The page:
Daily Record Legal Affairs Writer//March 30, 2016
//Daily Record Legal Affairs Writer
//March 30, 2016
A Baltimore city jury Tuesday night awarded $70,000 to a community activist who alleged he was assaulted in his driveway by police.
Abdul Salaam complained to the department after Officers Nicholas David Chapman and Jorge Omar Bernardez-Ruiz pulled him from his car, hogtied and kicked him in his driveway on July 1, 2013, according to attorney A. Dwight Pettit.
Two weeks later, Chapman and Bernardez-Ruiz were part of an incident involving Tyrone West, who had no pulse when he was taken from the scene of an altercation near Morgan State University. The medical examiner later determined West died of a heart issue made worse by the struggle with police.
Pettit is representing West’s family in their wrongful death lawsuit, which is pending in U.S. District Court in Baltimore.
Pettit said Wednesday he thought Salaam’s verdict was smaller than his client deserved. But the men were pleased to see liability established on the part of the officers. Chapman, Bernardez-Ruiz and a third officer, Nathan Ulmer, were found liable for false imprisonment, while Champan and Ulmer also were found liable for assault and battery, according to Pettit.
“The reason that liability is important is these were the same two officers who were involved in the killing of Mr. West 17 days later,” he said.
Pettit was not permitted to reference West’s death during Salaam’s trial but said Wednesday he will attempt to introduce evidence about Salaam’s incident, complaint and lawsuit in the West case.
Salaam had spent the day with his 3-year-old son preparing for the Fourth of July when he told a group of kids playing in the street to be careful because police were nearby, Pettit said.
The officers followed Salaam’s car and initiated a traffic stop near his home, according to the lawsuit, filed in June 2014. Salaam pulled into his driveway, at which point police rushed his car and pulled him out. Witnesses said Salaam had his hands and legs tied and was picked up by his feet and slammed to the ground, causing abrasions to his shoulder, Pettit said.
Salaam was arrested and charged with fleeing and eluding police as well as resisting arrest and spent two days in Central Booking. The charges were later dropped.
“I spent my closing [argument] explaining the Maryland Declaration of Rights and the U.S. Constitution and what it means to be deprived of your liberty without due process of law and falsely arrested and demeaned and handcuffed in front of your child,” Pettit said.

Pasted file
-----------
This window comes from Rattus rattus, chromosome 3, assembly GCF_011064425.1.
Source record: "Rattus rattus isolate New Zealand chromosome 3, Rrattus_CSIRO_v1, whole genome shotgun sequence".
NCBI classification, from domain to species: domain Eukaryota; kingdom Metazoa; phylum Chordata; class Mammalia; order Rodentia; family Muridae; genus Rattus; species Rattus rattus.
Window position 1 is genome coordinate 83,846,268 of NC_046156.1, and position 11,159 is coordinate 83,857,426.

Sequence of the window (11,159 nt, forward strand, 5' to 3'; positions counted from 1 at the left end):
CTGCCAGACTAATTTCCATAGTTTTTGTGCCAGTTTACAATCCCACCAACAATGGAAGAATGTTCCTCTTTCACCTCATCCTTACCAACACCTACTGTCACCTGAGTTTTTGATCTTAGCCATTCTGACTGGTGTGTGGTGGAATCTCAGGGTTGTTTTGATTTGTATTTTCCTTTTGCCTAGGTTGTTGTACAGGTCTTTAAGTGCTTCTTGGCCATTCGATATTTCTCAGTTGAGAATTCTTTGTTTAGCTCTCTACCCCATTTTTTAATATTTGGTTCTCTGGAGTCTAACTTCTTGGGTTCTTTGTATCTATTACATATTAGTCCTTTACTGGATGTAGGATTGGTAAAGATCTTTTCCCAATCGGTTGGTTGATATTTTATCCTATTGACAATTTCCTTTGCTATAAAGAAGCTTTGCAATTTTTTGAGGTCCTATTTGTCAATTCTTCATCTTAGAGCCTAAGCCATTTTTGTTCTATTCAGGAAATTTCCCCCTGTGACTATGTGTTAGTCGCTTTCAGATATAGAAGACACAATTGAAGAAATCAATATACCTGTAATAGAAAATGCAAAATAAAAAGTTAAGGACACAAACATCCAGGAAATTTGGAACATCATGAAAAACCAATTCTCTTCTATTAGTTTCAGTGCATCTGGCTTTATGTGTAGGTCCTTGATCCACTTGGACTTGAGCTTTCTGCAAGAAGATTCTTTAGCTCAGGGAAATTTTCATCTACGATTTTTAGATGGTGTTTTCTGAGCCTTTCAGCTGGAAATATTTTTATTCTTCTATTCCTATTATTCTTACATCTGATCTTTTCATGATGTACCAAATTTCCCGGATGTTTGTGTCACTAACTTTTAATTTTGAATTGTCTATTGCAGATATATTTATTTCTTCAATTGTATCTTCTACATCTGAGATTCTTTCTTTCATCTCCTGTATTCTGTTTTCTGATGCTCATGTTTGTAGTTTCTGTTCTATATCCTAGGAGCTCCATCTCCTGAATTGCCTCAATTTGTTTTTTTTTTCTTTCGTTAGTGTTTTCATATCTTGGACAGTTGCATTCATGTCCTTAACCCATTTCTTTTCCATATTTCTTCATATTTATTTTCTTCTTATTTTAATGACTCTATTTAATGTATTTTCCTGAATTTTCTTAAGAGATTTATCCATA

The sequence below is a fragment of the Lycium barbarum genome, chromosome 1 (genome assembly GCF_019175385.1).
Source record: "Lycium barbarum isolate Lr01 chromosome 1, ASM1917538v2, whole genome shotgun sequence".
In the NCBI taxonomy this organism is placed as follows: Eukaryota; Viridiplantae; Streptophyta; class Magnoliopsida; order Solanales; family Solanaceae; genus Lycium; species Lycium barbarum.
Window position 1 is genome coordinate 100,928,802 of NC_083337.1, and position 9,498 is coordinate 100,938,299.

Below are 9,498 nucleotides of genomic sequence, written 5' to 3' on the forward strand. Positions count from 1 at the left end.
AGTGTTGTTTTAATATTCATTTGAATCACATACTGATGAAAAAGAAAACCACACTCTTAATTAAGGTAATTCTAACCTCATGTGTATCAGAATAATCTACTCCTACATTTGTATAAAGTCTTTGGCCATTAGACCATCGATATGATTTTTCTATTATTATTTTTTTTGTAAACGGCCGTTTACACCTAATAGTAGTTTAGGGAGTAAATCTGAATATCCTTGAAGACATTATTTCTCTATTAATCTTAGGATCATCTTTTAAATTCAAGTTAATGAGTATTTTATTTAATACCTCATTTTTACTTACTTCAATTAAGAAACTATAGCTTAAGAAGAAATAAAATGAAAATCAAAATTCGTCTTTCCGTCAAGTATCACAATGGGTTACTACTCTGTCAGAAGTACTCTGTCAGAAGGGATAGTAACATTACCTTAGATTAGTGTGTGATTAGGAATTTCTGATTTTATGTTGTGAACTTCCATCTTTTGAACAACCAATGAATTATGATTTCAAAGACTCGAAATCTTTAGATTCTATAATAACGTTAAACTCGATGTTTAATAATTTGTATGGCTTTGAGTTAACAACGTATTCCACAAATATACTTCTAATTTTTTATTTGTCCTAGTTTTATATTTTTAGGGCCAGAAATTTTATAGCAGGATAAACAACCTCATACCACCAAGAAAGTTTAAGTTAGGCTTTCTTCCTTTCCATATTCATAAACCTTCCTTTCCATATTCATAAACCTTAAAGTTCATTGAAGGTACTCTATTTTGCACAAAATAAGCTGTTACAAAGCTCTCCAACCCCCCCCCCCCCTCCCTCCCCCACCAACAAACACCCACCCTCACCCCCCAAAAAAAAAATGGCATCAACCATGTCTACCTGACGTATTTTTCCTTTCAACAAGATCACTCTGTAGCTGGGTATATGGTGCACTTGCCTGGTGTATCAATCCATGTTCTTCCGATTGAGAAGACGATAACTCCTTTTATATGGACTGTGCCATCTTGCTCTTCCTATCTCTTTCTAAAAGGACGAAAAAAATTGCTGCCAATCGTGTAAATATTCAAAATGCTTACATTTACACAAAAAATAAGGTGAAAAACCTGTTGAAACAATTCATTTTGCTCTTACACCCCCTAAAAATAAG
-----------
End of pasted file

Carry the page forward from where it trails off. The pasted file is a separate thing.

Salaam went to the hospital with cuts and bruises, Pettit said, adding the injuries could have been much worse. Medical bills were not introduced at trial because Pettit said he did not want the jury to focus on them.
“I guess I should have actually asked the jury for a specific amount and explain to them more why a constitutional violation is something that should have resulted in a larger verdict,” he said.
Michael L. Marshall, who represented the officers along with Chaz R. Ball, said Wednesday he would defer comment to the city’s Law Department. Marshall and Ball are with Schlachman, Belsky & Weiner P.A. in Baltimore.
Baltimore City Solicitor George A. Nilson was not immediately available for comment Wednesday.
Abduljaami Salaam vs. Officer Nicholas David Chapman, et al.
Court: Baltimore City Circuit
Case No.: 24C14003870
Judge: Emanuel Brown
Outcome: $70,000 award; liability against Officers Nicholas David Chapman and Nathan Ulmer for assault, battery, false imprisonment; liability against Officer Jorge Omar Bernardez-Ruiz for false imprisonment.
Incident: July 1, 2013
Suit filed: June 23, 2014
Verdict: March 29, 2016
Plaintiff’s Attorneys: A. Dwight Pettit and Latoya A. Francis-Williams of the Law Offices of A. Dwight Pettit in Baltimore, Baltimore solo practitioner Allan B. Rabineau
Defendants’ Attorneys: Michael L. Marshall and Chaz R. Ball of Schlachman of Belsky & Weiner P.A. in Baltimore
Counts: Assault, battery, false imprisonment
This story has been updated to correct the jury’s liability findings.